Spencer Fane Obtains Victory for State Program Benefitting Disabled Children
Spencer Fane is pleased to announce that the Oklahoma Supreme Court recently ruled in favor of the firm’s clients in a high-profile dispute regarding a scholarship program for disabled children. The state-funded scholarship had been under scrutiny for including aid to children who attend sectarian schools and called into question whether that inclusion offended the “no aid” clause of the Oklahoma Constitution, which prohibits the use of state money or property to aid religion.
The unanimous decision, which concluded a five-year dispute over the matter in Oliver v. Hofmeister, found that because parents personally decide how and where the money is spent, there is no violation to the Oklahoma Constitution with regard to the prohibition against the use of state money or property in aiding religion. The Supreme Court opinion concluded that “because the parent receives and directs the funds to the private school, sectarian or non-sectarian, we are satisfied that the state is not actively involved in the adoption of sectarian principles or directing monetary support to a sectarian institution through this scholarship.”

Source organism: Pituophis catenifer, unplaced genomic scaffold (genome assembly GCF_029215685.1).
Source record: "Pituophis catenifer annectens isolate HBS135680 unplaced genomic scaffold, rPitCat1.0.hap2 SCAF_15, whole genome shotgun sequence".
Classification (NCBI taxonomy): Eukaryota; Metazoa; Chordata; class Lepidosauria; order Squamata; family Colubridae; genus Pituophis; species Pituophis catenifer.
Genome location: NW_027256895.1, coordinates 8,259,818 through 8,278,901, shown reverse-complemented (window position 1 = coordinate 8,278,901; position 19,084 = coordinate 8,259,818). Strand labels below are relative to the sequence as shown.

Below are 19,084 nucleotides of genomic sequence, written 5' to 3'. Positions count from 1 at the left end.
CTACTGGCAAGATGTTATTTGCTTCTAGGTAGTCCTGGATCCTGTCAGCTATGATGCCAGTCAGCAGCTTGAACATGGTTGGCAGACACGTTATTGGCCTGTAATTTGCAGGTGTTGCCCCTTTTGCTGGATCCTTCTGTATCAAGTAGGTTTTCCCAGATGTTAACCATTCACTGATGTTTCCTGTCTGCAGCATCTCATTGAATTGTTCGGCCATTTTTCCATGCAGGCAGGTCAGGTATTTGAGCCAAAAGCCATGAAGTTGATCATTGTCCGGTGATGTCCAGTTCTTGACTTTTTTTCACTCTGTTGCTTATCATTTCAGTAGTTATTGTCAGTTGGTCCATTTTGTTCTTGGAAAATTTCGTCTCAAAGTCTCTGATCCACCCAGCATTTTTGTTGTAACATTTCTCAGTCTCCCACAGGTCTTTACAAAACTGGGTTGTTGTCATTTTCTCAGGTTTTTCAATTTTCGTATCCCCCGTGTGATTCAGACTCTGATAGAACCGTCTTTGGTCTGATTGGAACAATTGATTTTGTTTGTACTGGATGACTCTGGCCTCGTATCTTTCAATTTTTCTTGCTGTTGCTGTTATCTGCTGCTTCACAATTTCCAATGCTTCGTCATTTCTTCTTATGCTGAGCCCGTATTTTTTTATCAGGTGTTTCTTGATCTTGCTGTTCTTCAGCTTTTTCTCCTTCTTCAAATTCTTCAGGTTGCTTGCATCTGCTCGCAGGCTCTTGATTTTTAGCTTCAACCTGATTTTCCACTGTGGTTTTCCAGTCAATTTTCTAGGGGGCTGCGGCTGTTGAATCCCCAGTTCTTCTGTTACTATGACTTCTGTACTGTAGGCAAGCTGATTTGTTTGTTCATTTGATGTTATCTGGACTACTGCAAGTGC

“We’re extremely pleased with the court’s outcome and consider the ruling to be a tremendous victory for families throughout the state of Oklahoma,” said Andy Lester, Spencer Fane attorney and lead counsel on the case. “The children who are attending private schools with the assistance of the Lindsey Nicole Henry Scholarship program are enrolled on the merits of the programs offered, including specialized care for their specific disability-related needs – programs which often are not provided at the public level.”
Andy Lester was joined by fellow Spencer Fane attorneys Carrie Vaughn and Hossein Farzaneh in his representation of the defendants.